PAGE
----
You don’t hear much about C.P. Snow these days. He was a scientist, a civil servant, and a novelist. He wrote a sequence of 11 novels, called Strangers and Brothers, in which he followed an aspiring lawyer and writer from his hungry youth to the brink of a distinguished old age.
Well, you can see why he grabbed my attention as a college student, right? A series of novels that asked the very questions I was struggling with myself—what to make of my life, how to follow ambition without becoming self-serving, what was the good life anyway?-—Snow’s hero Lewis Eliot grappled with them all. In today’s world, where bitter political differences are tearing apart old alliances, and even families, we can look back at Eliot and his friends confronting these same conflicts in the 1930s.
But Lewis Eliot did not wrestle with God. Like Snow himself, he was a cheerful atheist, despite his Church of England upbringing. Still—he knew religious people and several of them play key roles in the novels.
One character was based on his closest friend, a brilliant scholar named Charles Allberry, who translated the one surviving text left behind by the Manichees—the Christian heresy that believed that the whole of creation is a battlefield between the light of spirit and the dark of the flesh. They were the great adversaries of St. Augustine, and, until Allberry’s translation of a group of psalms that survived the persecution of the Manichees, nothing was known of their thought except what their opponents, such as Augustine, wrote about them.
Roy Calvert, the fictional character based on Allberry, and main character in The Light and the Dark, thirsts for God, but struggles with belief. As he tells Eliot:
“Listen, Lewis. I could believe in all the rest. I could believe in the catholic church. I could believe in miracles. I could believe in the inquisition. I could believe in eternal damnation. If only I could believe in God.”The notion that some of us are cast away by God, that some of us are denied God’s love, because of some inherent flaw within us that we can’t identify, let alone cure, the concept that some number of us were born to be damned has haunted Christianity, especially American Christianity, from Jonathan Edwards to the present, as documented by the scholar Peter Theusen.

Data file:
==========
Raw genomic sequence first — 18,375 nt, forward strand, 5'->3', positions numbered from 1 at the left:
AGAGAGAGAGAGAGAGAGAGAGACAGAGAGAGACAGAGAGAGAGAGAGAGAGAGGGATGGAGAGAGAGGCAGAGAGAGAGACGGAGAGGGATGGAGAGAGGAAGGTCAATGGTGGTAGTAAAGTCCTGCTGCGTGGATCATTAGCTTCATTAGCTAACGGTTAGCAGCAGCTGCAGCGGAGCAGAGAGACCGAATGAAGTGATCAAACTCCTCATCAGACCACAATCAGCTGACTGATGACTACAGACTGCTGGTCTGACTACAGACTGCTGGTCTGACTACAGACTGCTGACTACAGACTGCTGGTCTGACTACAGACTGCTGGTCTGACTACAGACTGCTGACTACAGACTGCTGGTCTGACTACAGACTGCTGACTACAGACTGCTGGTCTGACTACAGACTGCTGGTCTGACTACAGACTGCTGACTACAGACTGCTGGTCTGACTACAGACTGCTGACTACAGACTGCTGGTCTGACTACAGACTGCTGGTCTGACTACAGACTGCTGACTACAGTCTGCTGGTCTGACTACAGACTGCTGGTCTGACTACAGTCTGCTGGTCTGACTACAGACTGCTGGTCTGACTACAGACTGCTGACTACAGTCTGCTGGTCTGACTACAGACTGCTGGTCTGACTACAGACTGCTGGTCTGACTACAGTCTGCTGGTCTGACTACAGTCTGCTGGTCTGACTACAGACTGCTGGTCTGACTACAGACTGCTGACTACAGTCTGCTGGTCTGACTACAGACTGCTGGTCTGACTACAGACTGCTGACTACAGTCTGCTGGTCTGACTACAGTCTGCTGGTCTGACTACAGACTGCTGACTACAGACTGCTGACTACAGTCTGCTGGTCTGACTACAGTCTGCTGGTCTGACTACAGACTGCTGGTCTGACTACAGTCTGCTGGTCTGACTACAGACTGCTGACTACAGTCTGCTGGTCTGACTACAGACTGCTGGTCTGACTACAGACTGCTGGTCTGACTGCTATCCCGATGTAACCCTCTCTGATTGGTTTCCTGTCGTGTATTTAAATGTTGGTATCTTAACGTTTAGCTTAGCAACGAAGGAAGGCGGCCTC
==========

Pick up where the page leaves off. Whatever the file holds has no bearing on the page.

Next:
“And yet you can’t.”
“I can’t begin to,” he said, his tone quiet once more. “I can’t get as far as ‘help Thou mine unbelief.’. . . . The nearest I’ve got is this,” he said. “It has happened twice. It’s completely clear—and terrible. Each time it has been on a night when I couldn’t sleep. I’ve had the absolute conviction—it’s much more real than anything one can see or touch—that God and His world exist. And that everyone can enter and find their rest. Except me. I’m infinitely far away for ever. I am alone and infinitesimally small—and I can’t come near.” 
And today’s Epistle is one of the key sources of that doctrine. In 1910, Bishop Charles Gore, a great scholar, and one of the leading lights of the late 19th and early 20th century Church of England straightforwardly declared that “There is . . . no point on which St. Paul has been more misrepresented than on his teaching about predestination. He teaches plainly that it is God’s plan to have mercy on all,” that it is God’s will that all be saved. And he adds that “it is to do egregious violence to his general teaching to suggest that he entertained the idea of persons with an opposite predestination—to eternal misery.”
So what, then, is St. Paul teaching us in today’s reading?
First, and obviously, that we need not be afraid that our prayers are too weak—that we don’t know how to pray, or what to ask for. The feelings of need stirring in us, the inarticulate emotions that stir us—these are themselves prayers. Or, as St. Augustine wrote in his Confessions, “Thou hast made us for thyself, O Lord, and our heart is restless until it finds its rest in thee.”
Prayer isn’t a laundry list, or an online order that we have to get right. It’s an opening of ourselves to God, and effort to speak our hearts to God, but even more, to clear a space for that small, still voice within.
What does he then tell us?
We know that all things work together for good for those who love God, who are called according to his purpose.